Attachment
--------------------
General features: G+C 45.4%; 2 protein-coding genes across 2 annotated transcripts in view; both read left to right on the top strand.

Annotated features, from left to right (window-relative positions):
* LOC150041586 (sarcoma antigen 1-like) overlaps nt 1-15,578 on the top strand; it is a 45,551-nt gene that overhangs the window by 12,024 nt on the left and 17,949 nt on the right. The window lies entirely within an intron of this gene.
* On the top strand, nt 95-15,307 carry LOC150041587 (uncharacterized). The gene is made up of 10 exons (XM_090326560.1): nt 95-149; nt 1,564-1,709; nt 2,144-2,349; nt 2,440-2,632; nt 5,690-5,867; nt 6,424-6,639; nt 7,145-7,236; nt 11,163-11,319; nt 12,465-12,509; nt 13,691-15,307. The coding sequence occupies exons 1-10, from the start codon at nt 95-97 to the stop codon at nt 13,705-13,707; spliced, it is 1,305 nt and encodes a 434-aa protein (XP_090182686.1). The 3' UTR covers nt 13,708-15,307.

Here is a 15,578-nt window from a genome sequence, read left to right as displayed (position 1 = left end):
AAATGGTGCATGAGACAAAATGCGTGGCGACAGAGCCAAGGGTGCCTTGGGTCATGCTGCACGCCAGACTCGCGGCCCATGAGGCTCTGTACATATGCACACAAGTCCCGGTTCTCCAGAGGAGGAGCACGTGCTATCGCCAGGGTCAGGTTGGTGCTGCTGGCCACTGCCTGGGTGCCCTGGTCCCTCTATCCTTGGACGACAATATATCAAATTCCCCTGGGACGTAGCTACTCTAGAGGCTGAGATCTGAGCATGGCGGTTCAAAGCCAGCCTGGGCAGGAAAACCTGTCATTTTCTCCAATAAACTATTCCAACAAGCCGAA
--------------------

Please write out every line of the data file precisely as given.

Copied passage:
General features: G+C 45.4%; 2 protein-coding genes across 2 annotated transcripts in view; both read left to right on the top strand.

Annotated features, from left to right (window-relative positions):
* LOC150041586 (sarcoma antigen 1-like) overlaps nt 1-15,578 on the top strand; it is a 45,551-nt gene that overhangs the window by 12,024 nt on the left and 17,949 nt on the right. The window lies entirely within an intron of this gene.
* On the top strand, nt 95-15,307 carry LOC150041587 (uncharacterized). The gene is made up of 10 exons (XM_090326560.1): nt 95-149; nt 1,564-1,709; nt 2,144-2,349; nt 2,440-2,632; nt 5,690-5,867; nt 6,424-6,639; nt 7,145-7,236; nt 11,163-11,319; nt 12,465-12,509; nt 13,691-15,307. The coding sequence occupies exons 1-10, from the start codon at nt 95-97 to the stop codon at nt 13,705-13,707; spliced, it is 1,305 nt and encodes a 434-aa protein (XP_090182686.1). The 3' UTR covers nt 13,708-15,307.

Here is a 15,578-nt window from a genome sequence, read left to right as displayed (position 1 = left end):
AAATGGTGCATGAGACAAAATGCGTGGCGACAGAGCCAAGGGTGCCTTGGGTCATGCTGCACGCCAGACTCGCGGCCCATGAGGCTCTGTACATATGCACACAAGTCCCGGTTCTCCAGAGGAGGAGCACGTGCTATCGCCAGGGTCAGGTTGGTGCTGCTGGCCACTGCCTGGGTGCCCTGGTCCCTCTATCCTTGGACGACAATATATCAAATTCCCCTGGGACGTAGCTACTCTAGAGGCTGAGATCTGAGCATGGCGGTTCAAAGCCAGCCTGGGCAGGAAAACCTGTCATTTTCTCCAATAAACTATTCCAACAAGCCGAA